Wetlands: Agricultural Soil & Water Management for a Changing Climate

Chantel Chizen

University of Saskatchewan

University of Saskatchewan

Wetlands & Agriculture

Like the seasons, there are natural drought-flood cycles where we experience a back and forth between years of little precipitation leading to drought and other years with heavy precipitation that can cause flooding. However, with climate change these weather extremes are expected to be more intense and the patterns may become difficult to predict.

Crop production is especially vulnerable to these extreme drought and flood events because they can cause substantial yield losses or crop failure. My research at the University of Saskatchewan considers how wetlands found in crop fields can act as an agriculture and water management tool that protects farmers against these weather events while also helping to slow climate change.

One strategy that can increase crop production’s resilience to extreme weather is maintaining wetlands within cropland. A wetland is an area of land that is permanently or seasonally flooded with water. In North America, the Prairie Pothole Region features a landscape dominated by depressions known as prairie potholes, sloughs, or wetlands. Prairie potholes are crucial for water management. They act as sponges, collecting water from snowmelt in the spring which saturates the soil. At this time, there is typically a pond of water that can be seen. Later in the summer or in dry years, some wetlands may not have a visible pond as the stored water evaporates or moves to the groundwater. The water storage and groundwater recharge facilitated by this sponge-like action is crucial for both drought resilience and flood mitigation.

During wet or flood years, the wetland area is not accessible for planting crops but acts as a reservoir for excess water on the crop fields. In drought years when there is no wetland pond, crops can be planted in the wetland area. The wetland area will often have higher soil moisture and nutrient contents to support crop growth during the drought period and this can buffer lower crop performance in other parts of the field.

In the Prairie Pothole Region, an estimated 40 to 70 percent of wetlands have been drained. The purpose of drainage is often to increase the land available for agriculture and improve crop production efficiency, especially for land worked with larger machinery. Yet by draining wetlands we lose the water management benefits that they provide.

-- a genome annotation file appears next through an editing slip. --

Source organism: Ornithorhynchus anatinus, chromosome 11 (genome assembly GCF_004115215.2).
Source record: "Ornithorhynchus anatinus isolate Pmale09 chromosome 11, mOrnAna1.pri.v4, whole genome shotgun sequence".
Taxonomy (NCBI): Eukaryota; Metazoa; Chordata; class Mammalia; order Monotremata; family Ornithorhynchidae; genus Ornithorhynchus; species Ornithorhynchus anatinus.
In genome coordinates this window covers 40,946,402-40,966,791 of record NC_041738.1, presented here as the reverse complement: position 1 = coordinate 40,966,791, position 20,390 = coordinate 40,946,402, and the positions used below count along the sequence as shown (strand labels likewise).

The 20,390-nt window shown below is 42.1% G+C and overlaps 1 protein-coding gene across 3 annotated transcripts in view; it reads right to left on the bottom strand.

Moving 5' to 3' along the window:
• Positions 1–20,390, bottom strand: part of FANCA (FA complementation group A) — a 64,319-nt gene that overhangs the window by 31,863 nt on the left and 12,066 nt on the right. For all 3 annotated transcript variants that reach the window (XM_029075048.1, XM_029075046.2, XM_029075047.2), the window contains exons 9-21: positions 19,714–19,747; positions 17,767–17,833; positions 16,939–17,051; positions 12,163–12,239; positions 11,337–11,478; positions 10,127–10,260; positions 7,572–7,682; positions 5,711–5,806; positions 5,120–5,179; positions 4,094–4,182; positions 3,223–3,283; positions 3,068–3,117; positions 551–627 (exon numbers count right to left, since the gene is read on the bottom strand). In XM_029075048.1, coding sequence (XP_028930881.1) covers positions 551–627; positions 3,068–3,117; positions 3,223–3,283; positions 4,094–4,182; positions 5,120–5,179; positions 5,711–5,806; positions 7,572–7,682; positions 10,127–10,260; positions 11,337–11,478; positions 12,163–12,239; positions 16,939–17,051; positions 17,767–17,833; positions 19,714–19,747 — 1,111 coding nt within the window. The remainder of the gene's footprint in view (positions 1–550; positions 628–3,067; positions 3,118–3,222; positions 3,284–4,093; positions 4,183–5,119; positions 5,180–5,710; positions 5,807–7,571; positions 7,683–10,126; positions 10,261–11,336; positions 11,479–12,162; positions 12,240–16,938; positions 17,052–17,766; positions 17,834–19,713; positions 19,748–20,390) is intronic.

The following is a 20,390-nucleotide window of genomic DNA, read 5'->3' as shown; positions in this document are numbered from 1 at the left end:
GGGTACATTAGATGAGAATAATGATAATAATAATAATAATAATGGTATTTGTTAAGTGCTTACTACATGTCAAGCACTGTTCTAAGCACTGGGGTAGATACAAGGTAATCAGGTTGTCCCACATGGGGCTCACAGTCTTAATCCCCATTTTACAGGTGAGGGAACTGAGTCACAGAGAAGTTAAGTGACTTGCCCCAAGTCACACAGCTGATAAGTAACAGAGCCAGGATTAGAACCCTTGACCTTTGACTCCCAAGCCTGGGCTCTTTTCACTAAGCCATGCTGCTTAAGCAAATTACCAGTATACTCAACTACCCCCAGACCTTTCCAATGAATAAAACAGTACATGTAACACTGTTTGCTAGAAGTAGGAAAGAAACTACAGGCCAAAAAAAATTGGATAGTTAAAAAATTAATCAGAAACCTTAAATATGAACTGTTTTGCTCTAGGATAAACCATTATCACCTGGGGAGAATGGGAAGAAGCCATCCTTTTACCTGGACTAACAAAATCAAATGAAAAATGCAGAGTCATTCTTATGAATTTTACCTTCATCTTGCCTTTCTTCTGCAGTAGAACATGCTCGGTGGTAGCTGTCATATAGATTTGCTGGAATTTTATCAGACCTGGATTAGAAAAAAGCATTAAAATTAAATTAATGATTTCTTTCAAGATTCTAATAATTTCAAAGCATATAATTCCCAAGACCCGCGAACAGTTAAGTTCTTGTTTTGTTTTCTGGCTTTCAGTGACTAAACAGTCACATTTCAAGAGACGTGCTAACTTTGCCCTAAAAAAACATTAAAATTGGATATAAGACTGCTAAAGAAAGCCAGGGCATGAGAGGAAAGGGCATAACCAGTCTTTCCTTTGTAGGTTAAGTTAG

Prairie Pothole Region map and landscape. Map: Chantel Chizen / Photo: U.S. Fish and Wildlife Service

Wetlands & Soil Carbon Storage

While crop production can adapt to the changing environment, it can also increase soil carbon storage to reduce the effects of climate change. Soil carbon mainly exists as organic matter which is made up of decomposing plant and animal materials. Globally, 80 percent of the carbon stored on land is found in the soil, with the remaining 20 percent found in plants and animals. The carbon that exists in the soil can be lost to the atmosphere as carbon dioxide which is a greenhouse gas that is known for contributing to climate change. To protect or increase soil carbon, we can use management practices, such as no-till or perennial crop production, as well as maintain ecosystems that are excellent at storing lots of carbon in their soils.

Ecosystems such as wetlands and forests have higher soil carbon storage. Wetlands can store large amounts of carbon for two main reasons; the first being high plant productivity which increases organic matter, and the soils are periodically saturated with water which slows the rate of decomposition and allows organic matter to accumulate over time. Keeping wetlands within croplands is a way of increasing carbon storage in agricultural landscapes.

Combining the soil and water perspectives to understand the role of prairie pothole wetlands for carbon storage is the focus of my Ph.D. research. I am measuring soil carbon in prairie potholes wetlands across Saskatchewan, Canada to see if it changes with geography, wetland drainage, and how long water is stored in the wetland after snowmelt. With this dataset, we will improve our estimates of carbon storage in prairie pothole wetlands and learn how wetland drainage can impact soil carbon. This information will provide landowners and policymakers with the resources to make decisions related to wetland management in agricultural landscapes for maintaining our freshwater resources and soil carbon storage.

Visualizing carbon storage in Earth’s ecosystems. Source: Visual Capitalist


As I continue my Ph.D. research, I cannot express enough gratitude for the FFAR Fellows Program. The program’s skill development and mentorship opportunities has empowered me to grow as a professional. This development has been especially helpful to my success as a graduate student since joining in the program and it continues to prepare me for a career in agriculture. I am also grateful for my sponsor, The University of Saskatchewan, and research supervisor Dr. Angela Bedard-Haughn for supporting this project and involvement in the FFAR Fellows Program. This research is made possible by our collaboration with the Saskatchewan Water Security Agency as well as additional funding from the Government of Saskatchewan and Natural Sciences and Engineering Research Council of Canada (NSERC).

Chizen in field.

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